Oh praise be to thy fall and winter garden, the tawny rusts and dark browns, the sunlit oranges and yellows, the tans that tickle my senses on a cold morn. Oh praise be to the shadows of summer, the echo of blooms and the seed heads ripe with hope. Oh praise be to the birds who find shelter here in a driving snow, to the silhouette and halo of freezing fog on every dried appendage. Autumn, winter, your garden sings!
There — was that enough romantic gobbledegook for you on how I feel about the winter garden? It was not long ago that I sang the praises of July and September only, the two massive bloom times in my prairie garden. But oh, what a distraction! I can never imagine how insects navigate the airspace out there, the deluge of ultraviolet light and oppositely charged petals calling out, speaking out — take me, don’t take me, have at you, look out, hey hey hey let’s dance! Summer is too much a cacophony for this inward-looking introvert who values calm and quiet.
I don’t want to sound elitist, but when you come to love — and I mean LOVE — the winter garden, you’ve reached a new echelon of gardening for nature. When you can see as much beauty and purpose in the spent garden as the living one, and when you stop to think how much wildlife service is going on, you’ll garden in a different way. I think you begin to garden deeper, with a fuller awareness of how nature works and of how your corner of nature ticks. You come home fully. If we just pay attention to April through October we miss the subtle core of life. Nothing delights me more than sitting in the garden as a light snow falls, watching birds trample on the ground between stalks looking for seed, hearing the snow like a patient heartbeat as it settles all around me.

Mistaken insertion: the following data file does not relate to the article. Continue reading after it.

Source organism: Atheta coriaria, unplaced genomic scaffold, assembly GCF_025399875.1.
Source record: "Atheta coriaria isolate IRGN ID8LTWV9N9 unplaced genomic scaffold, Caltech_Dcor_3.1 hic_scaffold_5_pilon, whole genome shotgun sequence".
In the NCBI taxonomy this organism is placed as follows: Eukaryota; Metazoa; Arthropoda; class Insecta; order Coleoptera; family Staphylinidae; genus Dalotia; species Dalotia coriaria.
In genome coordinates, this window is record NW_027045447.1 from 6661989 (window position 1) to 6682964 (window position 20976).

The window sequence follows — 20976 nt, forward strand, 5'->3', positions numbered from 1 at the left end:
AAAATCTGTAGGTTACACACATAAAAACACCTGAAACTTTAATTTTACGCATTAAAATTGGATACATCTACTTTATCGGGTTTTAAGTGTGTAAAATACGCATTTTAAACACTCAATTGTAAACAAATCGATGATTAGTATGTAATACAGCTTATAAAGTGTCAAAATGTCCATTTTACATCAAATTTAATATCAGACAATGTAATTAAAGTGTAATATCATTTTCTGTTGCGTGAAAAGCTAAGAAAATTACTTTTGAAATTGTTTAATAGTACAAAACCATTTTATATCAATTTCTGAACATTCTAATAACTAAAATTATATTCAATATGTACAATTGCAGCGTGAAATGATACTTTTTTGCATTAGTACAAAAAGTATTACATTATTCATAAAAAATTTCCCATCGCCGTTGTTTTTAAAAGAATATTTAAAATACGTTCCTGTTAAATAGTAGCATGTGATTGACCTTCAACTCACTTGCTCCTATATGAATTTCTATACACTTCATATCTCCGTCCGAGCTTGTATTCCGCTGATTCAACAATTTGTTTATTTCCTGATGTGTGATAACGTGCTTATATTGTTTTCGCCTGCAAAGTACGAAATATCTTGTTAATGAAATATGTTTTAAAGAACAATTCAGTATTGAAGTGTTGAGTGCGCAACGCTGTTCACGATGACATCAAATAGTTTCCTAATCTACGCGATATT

A winter garden is necessary for rest — a gardener’s and a plant’s. Seeds need stratification, trees need chilling days. I need chilling days. I need stratification. I remember when I was in college I was doing ok in French class, just trying to finish my two year requirement. Early in one fall my professor approached me and asked, “Did you take summer school? Your French is so much better!” Mon dieu! Quel surprise! No, I sure as heck hadn’t, but I’ve come to realize that in life I need a good soak, I need a period of rest to subconsciously process and integrate and become. Every winter I try to walk the garden as often as I can to understand it, to understand myself, to let it speak to me in a time most folks hunker down inside hungry for hot cocoa and garden catalogs. Not me. The garden is soaking — in the soil, in the world, in me — and together we are becoming so much more.
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